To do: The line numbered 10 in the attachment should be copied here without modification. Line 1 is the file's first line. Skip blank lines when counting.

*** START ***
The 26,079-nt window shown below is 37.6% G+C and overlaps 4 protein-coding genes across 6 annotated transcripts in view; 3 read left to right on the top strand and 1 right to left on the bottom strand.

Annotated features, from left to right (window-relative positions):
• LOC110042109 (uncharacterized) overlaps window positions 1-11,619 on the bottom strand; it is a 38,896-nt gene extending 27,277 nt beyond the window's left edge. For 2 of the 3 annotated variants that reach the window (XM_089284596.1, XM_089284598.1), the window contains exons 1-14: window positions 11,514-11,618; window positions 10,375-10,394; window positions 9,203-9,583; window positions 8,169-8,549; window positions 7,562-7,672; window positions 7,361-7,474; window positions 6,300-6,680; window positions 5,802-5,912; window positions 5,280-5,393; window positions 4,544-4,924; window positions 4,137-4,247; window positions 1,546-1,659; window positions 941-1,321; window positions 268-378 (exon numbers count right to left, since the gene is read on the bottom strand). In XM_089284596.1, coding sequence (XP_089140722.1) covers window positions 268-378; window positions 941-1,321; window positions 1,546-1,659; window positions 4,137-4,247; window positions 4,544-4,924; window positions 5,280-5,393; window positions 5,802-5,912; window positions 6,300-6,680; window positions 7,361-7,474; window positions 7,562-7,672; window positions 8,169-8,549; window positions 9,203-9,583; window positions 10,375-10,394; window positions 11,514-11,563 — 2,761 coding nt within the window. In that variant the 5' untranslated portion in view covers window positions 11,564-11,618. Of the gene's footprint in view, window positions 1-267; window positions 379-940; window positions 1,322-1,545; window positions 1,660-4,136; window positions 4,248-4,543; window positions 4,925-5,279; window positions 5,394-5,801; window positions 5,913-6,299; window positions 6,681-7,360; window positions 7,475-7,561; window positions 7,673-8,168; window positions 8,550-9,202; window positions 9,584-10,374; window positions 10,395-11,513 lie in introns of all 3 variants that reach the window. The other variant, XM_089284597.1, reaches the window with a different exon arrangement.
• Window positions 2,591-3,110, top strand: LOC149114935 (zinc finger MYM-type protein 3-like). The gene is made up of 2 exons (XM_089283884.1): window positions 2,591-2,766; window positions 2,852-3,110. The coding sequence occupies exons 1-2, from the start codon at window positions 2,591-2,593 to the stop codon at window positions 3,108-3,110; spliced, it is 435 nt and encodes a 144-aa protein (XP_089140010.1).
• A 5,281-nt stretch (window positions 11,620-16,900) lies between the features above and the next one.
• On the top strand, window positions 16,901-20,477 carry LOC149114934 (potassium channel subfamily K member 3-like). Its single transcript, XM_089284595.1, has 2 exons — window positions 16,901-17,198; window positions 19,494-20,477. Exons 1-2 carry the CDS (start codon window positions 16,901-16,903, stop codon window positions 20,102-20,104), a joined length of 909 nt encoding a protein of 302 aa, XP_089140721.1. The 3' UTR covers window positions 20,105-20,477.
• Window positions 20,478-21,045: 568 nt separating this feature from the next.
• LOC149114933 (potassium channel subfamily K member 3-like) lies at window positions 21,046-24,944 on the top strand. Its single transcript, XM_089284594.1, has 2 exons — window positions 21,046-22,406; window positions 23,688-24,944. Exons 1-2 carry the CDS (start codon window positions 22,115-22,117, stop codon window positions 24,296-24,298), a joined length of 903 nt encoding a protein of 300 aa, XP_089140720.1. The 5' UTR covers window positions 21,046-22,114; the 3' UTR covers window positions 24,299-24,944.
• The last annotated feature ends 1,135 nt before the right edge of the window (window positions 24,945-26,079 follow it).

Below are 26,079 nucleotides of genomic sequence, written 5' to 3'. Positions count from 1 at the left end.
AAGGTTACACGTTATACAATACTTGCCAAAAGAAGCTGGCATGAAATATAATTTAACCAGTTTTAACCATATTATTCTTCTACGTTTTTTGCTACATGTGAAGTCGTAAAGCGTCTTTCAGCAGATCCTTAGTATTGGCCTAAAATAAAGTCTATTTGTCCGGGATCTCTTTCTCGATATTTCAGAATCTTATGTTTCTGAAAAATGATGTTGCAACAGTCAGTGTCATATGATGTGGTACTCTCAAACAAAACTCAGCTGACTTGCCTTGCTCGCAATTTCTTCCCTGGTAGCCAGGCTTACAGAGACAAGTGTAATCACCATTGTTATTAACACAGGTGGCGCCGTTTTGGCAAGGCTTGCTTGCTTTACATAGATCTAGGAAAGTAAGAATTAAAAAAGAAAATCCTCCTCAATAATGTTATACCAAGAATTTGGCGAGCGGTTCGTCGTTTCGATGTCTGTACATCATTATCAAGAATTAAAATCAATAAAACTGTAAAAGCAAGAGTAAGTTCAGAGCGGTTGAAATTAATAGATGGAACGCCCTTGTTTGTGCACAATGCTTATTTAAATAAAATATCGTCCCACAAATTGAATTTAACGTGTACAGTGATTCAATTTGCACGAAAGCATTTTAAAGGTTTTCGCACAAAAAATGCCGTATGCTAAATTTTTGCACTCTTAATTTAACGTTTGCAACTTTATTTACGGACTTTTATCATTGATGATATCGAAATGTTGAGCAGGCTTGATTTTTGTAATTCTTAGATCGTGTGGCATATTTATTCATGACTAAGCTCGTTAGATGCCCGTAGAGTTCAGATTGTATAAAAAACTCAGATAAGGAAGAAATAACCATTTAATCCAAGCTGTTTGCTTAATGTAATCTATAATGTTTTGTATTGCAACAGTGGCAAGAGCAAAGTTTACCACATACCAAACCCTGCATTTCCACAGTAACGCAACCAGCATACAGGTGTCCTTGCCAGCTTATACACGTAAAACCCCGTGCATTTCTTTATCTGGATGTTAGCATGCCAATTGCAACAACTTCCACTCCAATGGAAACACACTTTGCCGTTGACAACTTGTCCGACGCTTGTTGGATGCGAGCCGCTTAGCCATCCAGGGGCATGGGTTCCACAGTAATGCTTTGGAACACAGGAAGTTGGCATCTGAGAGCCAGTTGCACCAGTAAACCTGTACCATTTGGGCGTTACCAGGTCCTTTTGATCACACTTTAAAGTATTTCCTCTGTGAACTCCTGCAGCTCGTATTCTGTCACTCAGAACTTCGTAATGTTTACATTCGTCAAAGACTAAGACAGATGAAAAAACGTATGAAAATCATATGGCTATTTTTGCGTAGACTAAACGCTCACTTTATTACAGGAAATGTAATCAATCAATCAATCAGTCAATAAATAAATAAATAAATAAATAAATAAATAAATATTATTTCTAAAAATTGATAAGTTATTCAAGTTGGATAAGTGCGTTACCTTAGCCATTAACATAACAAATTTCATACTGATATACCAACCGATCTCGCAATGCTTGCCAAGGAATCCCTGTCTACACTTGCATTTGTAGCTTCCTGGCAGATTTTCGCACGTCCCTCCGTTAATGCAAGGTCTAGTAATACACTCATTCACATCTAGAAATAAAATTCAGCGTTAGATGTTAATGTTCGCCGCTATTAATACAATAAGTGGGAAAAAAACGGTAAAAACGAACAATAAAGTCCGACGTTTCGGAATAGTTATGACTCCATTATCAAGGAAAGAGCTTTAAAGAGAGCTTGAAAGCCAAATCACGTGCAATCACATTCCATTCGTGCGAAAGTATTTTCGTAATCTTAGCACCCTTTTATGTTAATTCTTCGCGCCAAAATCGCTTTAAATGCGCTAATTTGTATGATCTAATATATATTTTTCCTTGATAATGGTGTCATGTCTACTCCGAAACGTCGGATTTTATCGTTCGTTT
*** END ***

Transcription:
Below are 26,079 nucleotides of genomic sequence, written 5' to 3'. Positions count from 1 at the left end.